Hardware Timed Send

Starting from version 2.4, KPA EtherCAT Master begins supporting Hardware timed send feature. This feature enables sending of cyclic EtherCAT frames precisely at the beginning of the Master cycle. Usually, the Master starts assembling the frame at the beginning of its cycle, therefore, the actual time of transmission is delayed by the preparation.

The hardware-timed send feature can only be activated if the target system has a hardware timer. With hardware-controlled sending enabled, the Master prepares the frames in advance before starting the cycle and transfers them to a hardware module (HW module) on the target. Therefore, when the cycle starts, the HW module just sends the prepared frames without delay. The function is applicable for target systems developed based on the Xilinx Zynq SoC / Zynq UltraScale+ MPSoC family, Intel FPGA Cyclone V SoC and Texas Instruments Sitara AM437x/AM57x. The function is licensed as an additional product feature.

Emulation of Timed Send

If the target system does not include a hardware timer, the hardware timed send function cannot be enabled, but a software emulation of it can be used. Timed send emulation makes it possible to mimic the timed send functionality. Both the emulation and the hardware-assisted timed send minimize jitter when sending cyclic frames.

Similar to the hardware-assisted operation, in emulation, Master also assembles frames before the cycle start, therefore, it sends the frame as soon as the cycle begins.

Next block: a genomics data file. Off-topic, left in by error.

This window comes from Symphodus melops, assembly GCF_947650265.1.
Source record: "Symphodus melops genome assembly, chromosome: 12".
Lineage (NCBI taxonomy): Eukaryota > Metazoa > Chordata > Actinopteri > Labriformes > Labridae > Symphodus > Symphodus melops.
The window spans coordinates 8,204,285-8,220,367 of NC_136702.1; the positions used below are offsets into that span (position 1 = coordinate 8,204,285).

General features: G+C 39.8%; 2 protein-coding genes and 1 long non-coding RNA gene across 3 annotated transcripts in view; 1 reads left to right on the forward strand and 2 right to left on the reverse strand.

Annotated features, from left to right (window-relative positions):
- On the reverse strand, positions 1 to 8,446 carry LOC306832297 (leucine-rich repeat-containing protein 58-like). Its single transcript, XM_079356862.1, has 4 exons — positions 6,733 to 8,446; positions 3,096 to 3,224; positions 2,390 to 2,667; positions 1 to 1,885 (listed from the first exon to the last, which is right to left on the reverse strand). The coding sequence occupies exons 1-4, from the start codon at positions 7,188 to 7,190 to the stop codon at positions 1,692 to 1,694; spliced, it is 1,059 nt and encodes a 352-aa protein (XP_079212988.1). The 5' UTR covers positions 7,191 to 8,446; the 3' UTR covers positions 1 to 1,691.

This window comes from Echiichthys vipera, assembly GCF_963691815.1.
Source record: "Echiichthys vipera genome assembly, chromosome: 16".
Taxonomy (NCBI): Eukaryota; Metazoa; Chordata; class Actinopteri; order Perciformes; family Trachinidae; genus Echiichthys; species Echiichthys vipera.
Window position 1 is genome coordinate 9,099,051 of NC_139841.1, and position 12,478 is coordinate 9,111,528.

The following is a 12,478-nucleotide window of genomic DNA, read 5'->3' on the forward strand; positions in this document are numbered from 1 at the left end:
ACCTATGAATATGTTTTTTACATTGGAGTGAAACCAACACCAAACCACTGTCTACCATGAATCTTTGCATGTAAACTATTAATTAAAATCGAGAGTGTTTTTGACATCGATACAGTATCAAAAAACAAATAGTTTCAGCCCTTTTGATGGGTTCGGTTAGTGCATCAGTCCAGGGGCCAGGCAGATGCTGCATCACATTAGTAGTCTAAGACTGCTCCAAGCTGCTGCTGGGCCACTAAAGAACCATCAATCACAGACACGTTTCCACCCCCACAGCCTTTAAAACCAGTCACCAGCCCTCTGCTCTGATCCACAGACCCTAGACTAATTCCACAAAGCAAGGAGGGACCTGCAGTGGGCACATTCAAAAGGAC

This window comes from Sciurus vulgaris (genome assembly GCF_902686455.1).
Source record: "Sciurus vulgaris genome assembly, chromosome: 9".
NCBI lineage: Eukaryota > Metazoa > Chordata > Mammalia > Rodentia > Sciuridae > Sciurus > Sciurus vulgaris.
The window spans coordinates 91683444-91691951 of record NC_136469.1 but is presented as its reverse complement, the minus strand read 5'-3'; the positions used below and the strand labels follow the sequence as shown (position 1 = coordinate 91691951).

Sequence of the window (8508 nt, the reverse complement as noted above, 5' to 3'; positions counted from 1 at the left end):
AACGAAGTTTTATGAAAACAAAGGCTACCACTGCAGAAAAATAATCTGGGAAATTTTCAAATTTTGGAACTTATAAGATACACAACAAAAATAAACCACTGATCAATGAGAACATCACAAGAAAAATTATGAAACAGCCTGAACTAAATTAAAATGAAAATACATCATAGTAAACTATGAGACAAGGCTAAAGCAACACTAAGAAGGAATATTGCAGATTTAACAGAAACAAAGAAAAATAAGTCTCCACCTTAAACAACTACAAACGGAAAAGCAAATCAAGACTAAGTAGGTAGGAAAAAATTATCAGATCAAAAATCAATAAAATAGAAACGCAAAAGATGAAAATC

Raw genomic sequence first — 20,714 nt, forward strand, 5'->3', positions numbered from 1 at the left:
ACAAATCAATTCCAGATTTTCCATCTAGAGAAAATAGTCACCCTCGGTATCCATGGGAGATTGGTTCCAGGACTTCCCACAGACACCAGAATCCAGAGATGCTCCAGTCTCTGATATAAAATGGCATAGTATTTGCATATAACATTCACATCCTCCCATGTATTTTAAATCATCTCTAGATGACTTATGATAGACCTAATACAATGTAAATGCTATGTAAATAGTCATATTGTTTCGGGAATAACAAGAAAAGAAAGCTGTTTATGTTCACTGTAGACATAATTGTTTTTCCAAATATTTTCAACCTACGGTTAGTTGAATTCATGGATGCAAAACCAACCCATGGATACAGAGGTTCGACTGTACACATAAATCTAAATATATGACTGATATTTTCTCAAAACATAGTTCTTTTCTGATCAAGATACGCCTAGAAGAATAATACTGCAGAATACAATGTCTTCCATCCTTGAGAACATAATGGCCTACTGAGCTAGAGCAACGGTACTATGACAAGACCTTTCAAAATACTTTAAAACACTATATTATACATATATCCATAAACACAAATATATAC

This feature is included in all Master classes and requires no additional licensing.


Using a hardware module allows achieving higher accuracy in sending of frames, less then 1 µs.  This feature uses a scheduler for sending the frames, hence it speeds up the process of sending as well.

The timed send emulation is a software solution so it does not offer the benefits of HW module (accuracy and sending speed). The timed send emulation intends to provide the same control interface as the hardware timed send functionality. Its interface allows to build cyclic frames in advance (automatically or by user request) and to schedule a send request to the driver. But as a software nature of the timed send emulation it can jitter due to an operation system dependent timer jitter, while the hardware timed send does not have a jitter because of using hardware timer interrupts.